The team missed the opportunity to take a risk- or market-based approach to which controls or investments to make in the business. Instead, a few outsized voices highlighted top-of-mind ideas or new technologies rather than presenting to the business a data-focused view for how critical a given piece of the security program was.

As security leaders, one of the valuable things we can push teams to do is to categorize a control for its market impact and necessity. Is this control or risk in our business something that is roughly on the class of “keep out of jail” or is this something that is so advanced that it creates “advantage” versus other companies in the space?

4 classes of practical security

Many risk-based methodologies can categorize threats and set priorities. Alongside these formal prioritization methods exists a way of communicating how the security investments or the control relate to the company’s market position.  

These “classes” of security help drive a story for where the security investment fits in the business’s roles, responsibilities, and commitments as part of the whole. Presenting security controls accurately as behind the state of the industry helps business leaders understand an imperative to ‘catch up’. Presenting security controls as beyond the current state of industry obligations helps the leadership team to weigh the potential for investment and the business that gets unlocked.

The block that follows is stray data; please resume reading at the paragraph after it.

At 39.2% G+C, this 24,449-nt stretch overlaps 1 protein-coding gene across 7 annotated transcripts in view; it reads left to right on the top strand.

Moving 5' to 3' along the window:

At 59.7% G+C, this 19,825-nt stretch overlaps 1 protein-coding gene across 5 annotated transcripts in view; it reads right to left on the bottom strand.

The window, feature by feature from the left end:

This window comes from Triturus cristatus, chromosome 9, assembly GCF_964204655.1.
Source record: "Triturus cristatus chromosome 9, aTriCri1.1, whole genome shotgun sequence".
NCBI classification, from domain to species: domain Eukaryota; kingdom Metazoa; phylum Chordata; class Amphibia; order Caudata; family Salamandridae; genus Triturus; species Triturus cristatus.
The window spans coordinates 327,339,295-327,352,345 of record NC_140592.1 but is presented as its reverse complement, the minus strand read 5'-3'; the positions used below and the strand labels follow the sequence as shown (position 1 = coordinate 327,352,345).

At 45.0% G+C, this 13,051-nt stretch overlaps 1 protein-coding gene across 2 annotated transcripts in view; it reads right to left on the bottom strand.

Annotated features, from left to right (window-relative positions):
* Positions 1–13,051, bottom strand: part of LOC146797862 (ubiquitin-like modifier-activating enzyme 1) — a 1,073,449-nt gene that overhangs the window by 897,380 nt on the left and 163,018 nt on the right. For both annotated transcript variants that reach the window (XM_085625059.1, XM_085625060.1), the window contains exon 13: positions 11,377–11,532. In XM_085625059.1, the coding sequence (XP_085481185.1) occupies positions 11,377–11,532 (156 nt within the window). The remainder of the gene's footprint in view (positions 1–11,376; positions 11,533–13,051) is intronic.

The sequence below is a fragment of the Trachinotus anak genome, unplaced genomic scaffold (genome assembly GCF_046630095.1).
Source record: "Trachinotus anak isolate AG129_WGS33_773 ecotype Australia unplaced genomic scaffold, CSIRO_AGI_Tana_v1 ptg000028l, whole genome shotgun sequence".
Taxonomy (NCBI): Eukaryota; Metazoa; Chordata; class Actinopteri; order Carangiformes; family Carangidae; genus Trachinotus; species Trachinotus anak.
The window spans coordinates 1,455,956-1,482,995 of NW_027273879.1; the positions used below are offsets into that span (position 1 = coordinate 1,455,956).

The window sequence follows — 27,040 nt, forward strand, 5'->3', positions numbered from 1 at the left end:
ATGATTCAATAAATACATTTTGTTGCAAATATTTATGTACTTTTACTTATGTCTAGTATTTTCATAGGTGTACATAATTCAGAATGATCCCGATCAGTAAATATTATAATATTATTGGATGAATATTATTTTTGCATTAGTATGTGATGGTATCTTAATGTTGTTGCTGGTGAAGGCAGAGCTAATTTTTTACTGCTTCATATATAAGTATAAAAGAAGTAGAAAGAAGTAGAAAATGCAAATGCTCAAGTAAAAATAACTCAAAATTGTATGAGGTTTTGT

1. Keep out of jail

Following the law is never optional. It sounds obvious yet my experience is that sometimes security and business teams can lose sight of the big picture. As legal concerns mount, jurisdictions pass new legislation, someone on the team must have the role of identifying compliance concerns and surface them in the risk and control identification process. Security obligations that drive criminal penalties need to be identified consistently in the status identification of security investments.